When a student in the youth group begins to take the initiative for his or her own spiritual growth, this student has matured to what might be described as a Disciple Level commitment. The key here is the word “discipline.” A student at the Disciple Level is a student who is willing to discipline himself—to do personal Bible study on his own, memorize Scripture (even if it isn’t a requirement for the choir tour), or personally seek to be a witness at school, at home, or wherever.

The role of the youth worker at this stage is to provide instruction and tools for students to pursue their own spiritual development. A teen may exhibit genuine willingness to study the Bible for himself, but that desire can burn out if the teen isn’t given some personal help and guidance about how that kind of development happens.

Develop Level

As students begin to advance in spiritual growth, they will in time move into the next level of commitment. Teens at the Develop Level are students willing to take the initiative, not only for their own spiritual growth, but for the spiritual growth of others as well. Very important to note here is that the Develop Level comes after the Disciple Level and not the reverse. We already have far too many youth in church leadership who, perhaps unwittingly, have assumed responsibility for the spiritual growth of others, but have not demonstrated any willingness to take responsibility for their own spiritual growth. That is not the pattern we are given in I Timothy 3 and other passages where Paul writes about spiritual leadership.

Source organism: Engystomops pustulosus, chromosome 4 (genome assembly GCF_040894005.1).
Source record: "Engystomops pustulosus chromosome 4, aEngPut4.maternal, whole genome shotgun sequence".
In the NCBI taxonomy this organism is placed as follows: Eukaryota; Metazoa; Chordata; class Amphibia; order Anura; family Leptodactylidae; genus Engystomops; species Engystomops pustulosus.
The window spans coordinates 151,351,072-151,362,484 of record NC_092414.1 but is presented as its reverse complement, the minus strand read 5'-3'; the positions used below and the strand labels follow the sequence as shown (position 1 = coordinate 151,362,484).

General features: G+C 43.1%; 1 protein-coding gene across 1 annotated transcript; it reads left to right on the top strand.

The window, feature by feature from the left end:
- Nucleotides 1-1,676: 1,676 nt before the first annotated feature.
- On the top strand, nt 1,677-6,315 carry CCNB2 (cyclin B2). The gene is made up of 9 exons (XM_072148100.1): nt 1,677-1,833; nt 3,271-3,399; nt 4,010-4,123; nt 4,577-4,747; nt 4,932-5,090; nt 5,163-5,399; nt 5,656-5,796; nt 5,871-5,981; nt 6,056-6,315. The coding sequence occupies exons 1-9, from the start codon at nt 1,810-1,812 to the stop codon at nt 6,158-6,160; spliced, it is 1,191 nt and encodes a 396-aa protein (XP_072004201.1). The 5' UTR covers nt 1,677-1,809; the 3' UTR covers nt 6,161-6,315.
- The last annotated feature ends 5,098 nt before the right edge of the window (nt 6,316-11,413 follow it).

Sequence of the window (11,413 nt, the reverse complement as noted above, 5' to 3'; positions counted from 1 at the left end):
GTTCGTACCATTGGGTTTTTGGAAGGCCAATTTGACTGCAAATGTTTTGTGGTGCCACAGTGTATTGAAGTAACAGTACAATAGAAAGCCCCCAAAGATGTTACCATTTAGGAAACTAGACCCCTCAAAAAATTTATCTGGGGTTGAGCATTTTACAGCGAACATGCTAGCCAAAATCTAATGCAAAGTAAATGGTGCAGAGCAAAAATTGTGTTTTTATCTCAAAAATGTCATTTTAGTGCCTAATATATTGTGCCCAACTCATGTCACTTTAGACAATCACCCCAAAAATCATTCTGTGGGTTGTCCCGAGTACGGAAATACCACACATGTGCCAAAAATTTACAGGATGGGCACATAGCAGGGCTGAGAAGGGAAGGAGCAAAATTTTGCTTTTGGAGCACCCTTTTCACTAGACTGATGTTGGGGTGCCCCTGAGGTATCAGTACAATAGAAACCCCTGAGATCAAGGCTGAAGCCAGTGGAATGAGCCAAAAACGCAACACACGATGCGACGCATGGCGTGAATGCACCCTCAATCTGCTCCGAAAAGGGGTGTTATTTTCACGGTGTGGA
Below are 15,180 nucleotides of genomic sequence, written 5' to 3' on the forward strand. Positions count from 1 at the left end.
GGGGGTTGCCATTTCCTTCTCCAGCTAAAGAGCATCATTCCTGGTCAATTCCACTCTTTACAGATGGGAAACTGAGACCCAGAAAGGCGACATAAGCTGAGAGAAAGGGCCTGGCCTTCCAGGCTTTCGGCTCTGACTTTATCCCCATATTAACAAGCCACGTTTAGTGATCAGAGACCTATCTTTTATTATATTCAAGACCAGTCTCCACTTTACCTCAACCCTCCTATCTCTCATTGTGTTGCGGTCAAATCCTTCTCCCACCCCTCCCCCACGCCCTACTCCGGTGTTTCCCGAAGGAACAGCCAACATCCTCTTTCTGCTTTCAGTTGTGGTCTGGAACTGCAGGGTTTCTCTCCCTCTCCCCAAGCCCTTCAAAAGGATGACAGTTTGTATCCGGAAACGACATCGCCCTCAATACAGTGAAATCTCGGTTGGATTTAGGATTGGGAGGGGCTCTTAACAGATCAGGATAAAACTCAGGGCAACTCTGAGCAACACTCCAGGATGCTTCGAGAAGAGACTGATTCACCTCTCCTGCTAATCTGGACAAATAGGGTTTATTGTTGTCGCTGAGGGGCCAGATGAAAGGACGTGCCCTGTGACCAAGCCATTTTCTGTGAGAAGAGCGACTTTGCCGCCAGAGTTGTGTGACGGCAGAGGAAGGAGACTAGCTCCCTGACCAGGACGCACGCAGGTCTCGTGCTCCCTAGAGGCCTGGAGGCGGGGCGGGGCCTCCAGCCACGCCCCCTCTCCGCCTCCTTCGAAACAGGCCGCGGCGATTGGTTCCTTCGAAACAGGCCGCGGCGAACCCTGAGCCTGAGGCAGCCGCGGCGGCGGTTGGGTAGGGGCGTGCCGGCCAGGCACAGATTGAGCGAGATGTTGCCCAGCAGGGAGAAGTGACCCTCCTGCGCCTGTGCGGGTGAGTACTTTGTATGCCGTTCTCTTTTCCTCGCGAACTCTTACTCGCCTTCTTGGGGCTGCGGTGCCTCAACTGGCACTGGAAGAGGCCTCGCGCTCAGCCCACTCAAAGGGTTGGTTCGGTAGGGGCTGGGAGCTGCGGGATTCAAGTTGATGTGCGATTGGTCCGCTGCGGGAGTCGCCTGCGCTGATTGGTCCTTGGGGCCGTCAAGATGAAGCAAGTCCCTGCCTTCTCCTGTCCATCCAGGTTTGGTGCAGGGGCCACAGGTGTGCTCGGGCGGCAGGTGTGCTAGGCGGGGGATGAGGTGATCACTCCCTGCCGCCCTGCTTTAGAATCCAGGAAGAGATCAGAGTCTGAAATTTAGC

It is tempting to pass over the less charismatic student who shows genuine spiritual depth in favor of one who is head cheerleader or star quarterback, but if we are talking about development of spiritual leadership, we had better remember that “God sees not as man sees” (1 Sam. 16:7).

Multiplier Level

The final level of commitment is that point at which students begin to catch a vision for going back into their own junior high and high schools and starting the process over, reproducing it in the lives of their own friends and classmates. When we help move kids into this level of commitment, we are multiplying our own efforts in much the same way that Paul multiplied his by pouring himself into Timothy.

Evaluating Your Students

Draw your own version of the pyramid model, and consider where each of your own youth group members or Sunday school students fits. Write their names in the appropriate sections. This will show you the general makeup of your group and will help you to evaluate the programs you currently run in light of actual needs and levels of the young people you work with.

Condensed by permission from Programming to Build Disciples by Duffy Robbins. Published by Victor Books and P 1987 by SP Publications, Inc. Wheaton, IL. Taken from: the IDEAsheet SonPower Youth Sources. It may be used for study & research purposes only.

This article may not be written by an Apostolic author, but it contains many excellent principles and concepts that can be adapted to most churches. As the old saying goes “Eat the meat. Throw away the bones.”